Although you won’t find this type of carnivorous plant undergoing studies at a college or coming up with theories that could rival those of Einstein, the fact that Venus Flytraps use math in order to catch prey is still rather interesting. This find comes from a research team from the Wurzburg University in Germany and the study was published in the Current Biology journal.
The Venus flytrap usually opens its mouth to catch prey when the soil in which it resides does not have the necessary supply of nutrients in order to lead a normal and healthy life. But how the plant decides how often it should set its trap and for how long remained a mystery up to this point.
By attaching electrodes to the plant’s lobe and stimulating the hairs present inside the trap, the team discovered that the pathway of the jasmonic acid hormone regulates is directly linked to the output of digestive enzymes. If an insect touches the hairs once, the plant is ready to close its mouth but does not do that if a second trigger is not present in a short timespan.
By doing this, the Venus flytrap effectively circumvents the possibility of a false alarm. If the insect moves for the second time, the trap gets activated, shutting down the plant’s jaws. Each subsequent trigger makes the plant produce more and more digestive enzymes in order to consume its prey. Simply put, if an insect gets trapped, it could easily escape if it would just sit and wait for a while because the plant will think it simply miscalculated, opening its jaws once again.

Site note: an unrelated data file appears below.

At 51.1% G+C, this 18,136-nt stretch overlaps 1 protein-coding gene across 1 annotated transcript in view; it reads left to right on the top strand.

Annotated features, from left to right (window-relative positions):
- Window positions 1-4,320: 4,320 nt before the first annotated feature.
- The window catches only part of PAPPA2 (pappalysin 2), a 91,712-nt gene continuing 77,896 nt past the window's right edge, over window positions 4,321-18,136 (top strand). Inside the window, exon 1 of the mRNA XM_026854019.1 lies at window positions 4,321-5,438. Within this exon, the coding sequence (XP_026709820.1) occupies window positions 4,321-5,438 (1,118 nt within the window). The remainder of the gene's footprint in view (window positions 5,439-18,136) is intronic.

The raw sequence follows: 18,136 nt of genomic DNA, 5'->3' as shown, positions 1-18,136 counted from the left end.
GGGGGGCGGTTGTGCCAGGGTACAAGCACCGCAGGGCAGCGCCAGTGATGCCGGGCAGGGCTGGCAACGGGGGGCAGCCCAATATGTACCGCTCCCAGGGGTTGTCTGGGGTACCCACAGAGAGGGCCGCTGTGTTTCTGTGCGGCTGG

Seeing how basically the plant can count, researchers were rather stunned. Counting how many triggers were set, the plant can effectively judge the size and strength of the insect, producing a higher amount of digestive juices accordingly.
Even if at first glance this might not seem as an extremely impactful trait, it effectively helps the Venus flytrap thrive in locations were both insects and soil nutrients are relatively scarce. The plant can even calculate how many insects are present at a given time of day, in order to know when the trap should be set in order to gain the highest amounts of benefits.
Taking into account how Venus Flytraps use math in order to catch prey, the general public may think twice before thinking that plants are not that smart. Even if it may not be able to calculate 2 + 2, only having the capability to count, the plant exceeds expectations nonetheless.